How to Keep your Hands Warm while Hiking in Cold Weather

Hand layers

(L to R) MLD eVent Rain Mitts; Smartwool Cozy Mittens; Montbell Merino Liner Gloves.

Your hands, head and feet constitute your body’s initial warning system when temperatures start dropping.

Due to their high surface area to mass ratio, these are the places that you are likely to feel the cold first.

You may be decked out in the puffiest of down jackets and pants, but if your extremities aren’t properly protected, chances are you will be sorrier than a steer in a stockyard. In the event that these areas are exposed to extreme cold for an extended period, you run the risk of incurring frostnip or frostbite.

Layering System for Hands

When it comes to keeping my hands comfortable in freezing conditions, I take the same approach as I do to my overall clothing system – layering.

Cocuy gloves

Liner Gloves in Colombia’s Sierra Nevada del Cocuy.

I usually go for a three or four tier combination, as opposed to a single thick or bulky layer.

The reason? Adaptability.

Over the course of a multi-day winter or shoulder season backpacking trip, it’s not uncommon to encounter a relatively wide range of conditions. By having a versatile system, you maximize your chances of staying comfortable irrespective of what Mother Nature throws at you.

Layers can be removed or added according to the weather and/or exertion level at any given time.

Let’s break it down into the same standard categories that most hikers use when it comes to their clothing system: Base, Insulation and Outer Layers.

Base Layer

I use thin liner gloves made of merino wool. They are breathable, weigh next to nothing (usually around 1-1.2 oz), dry quickly and can be used on their own when the temperatures aren’t too cold.

The one caveat with these gloves is durability. In some two decades of wearing both merino and synthetic models, I have yet to find a pair that lasts more than a month or two before holes start to develop.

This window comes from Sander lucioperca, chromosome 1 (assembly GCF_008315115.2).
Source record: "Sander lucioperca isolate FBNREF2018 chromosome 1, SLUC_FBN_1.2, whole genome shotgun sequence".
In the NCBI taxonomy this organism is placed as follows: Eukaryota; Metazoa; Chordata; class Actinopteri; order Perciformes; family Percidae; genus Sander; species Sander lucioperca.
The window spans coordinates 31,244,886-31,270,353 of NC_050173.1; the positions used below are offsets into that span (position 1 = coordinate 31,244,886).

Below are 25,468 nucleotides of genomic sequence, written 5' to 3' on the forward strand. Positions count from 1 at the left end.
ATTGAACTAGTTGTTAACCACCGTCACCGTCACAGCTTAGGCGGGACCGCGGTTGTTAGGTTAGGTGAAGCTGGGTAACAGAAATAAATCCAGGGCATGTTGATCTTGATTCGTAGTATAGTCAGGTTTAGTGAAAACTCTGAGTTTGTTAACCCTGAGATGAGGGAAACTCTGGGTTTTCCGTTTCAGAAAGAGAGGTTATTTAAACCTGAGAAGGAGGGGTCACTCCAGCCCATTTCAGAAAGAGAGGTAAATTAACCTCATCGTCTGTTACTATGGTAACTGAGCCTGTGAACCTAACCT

In recent times, I’ve used Merino liners from Montbell, but other companies such as Smartwool, Icebreaker and Ibex make similar products. If you’re looking to save some cash, you can buy slightly heavier wool versions (1.5 oz a pair; recommended no less!) at Army Surplus stores for less than half the price of name brands.

Insulating Layer

Wool, fleece or down mittens are a good choice as your insulating layer in cooler temps. If it turns out to be chillier than expected, you can always add your sleeping socks as an extra layer.

Depending on the conditions, over the last few years I have swapped and changed between Smartwool Cozy Mittens (weight: 2.3 oz) and the Outdoor Research PI 400 Sensor Mittens (weight: 2.9 oz – used in colder temps) for my insulating layer.

Outer Layer

I generally use MLD eVent rain mittens, which are lightweight (1.4 oz), quick drying and provide reasonable wind and rain protection (Note: As with all breathable “waterproof” garments, they will wet out with extended exposure to inclement conditions). Since 2008, I have carried these mittens on virtually all of my backcountry trips, irrespective of the season.

Extra Layer: Plastic Disposable Gloves

plastic disposable gloves

Plastic Disposable Glove over Merino Liner.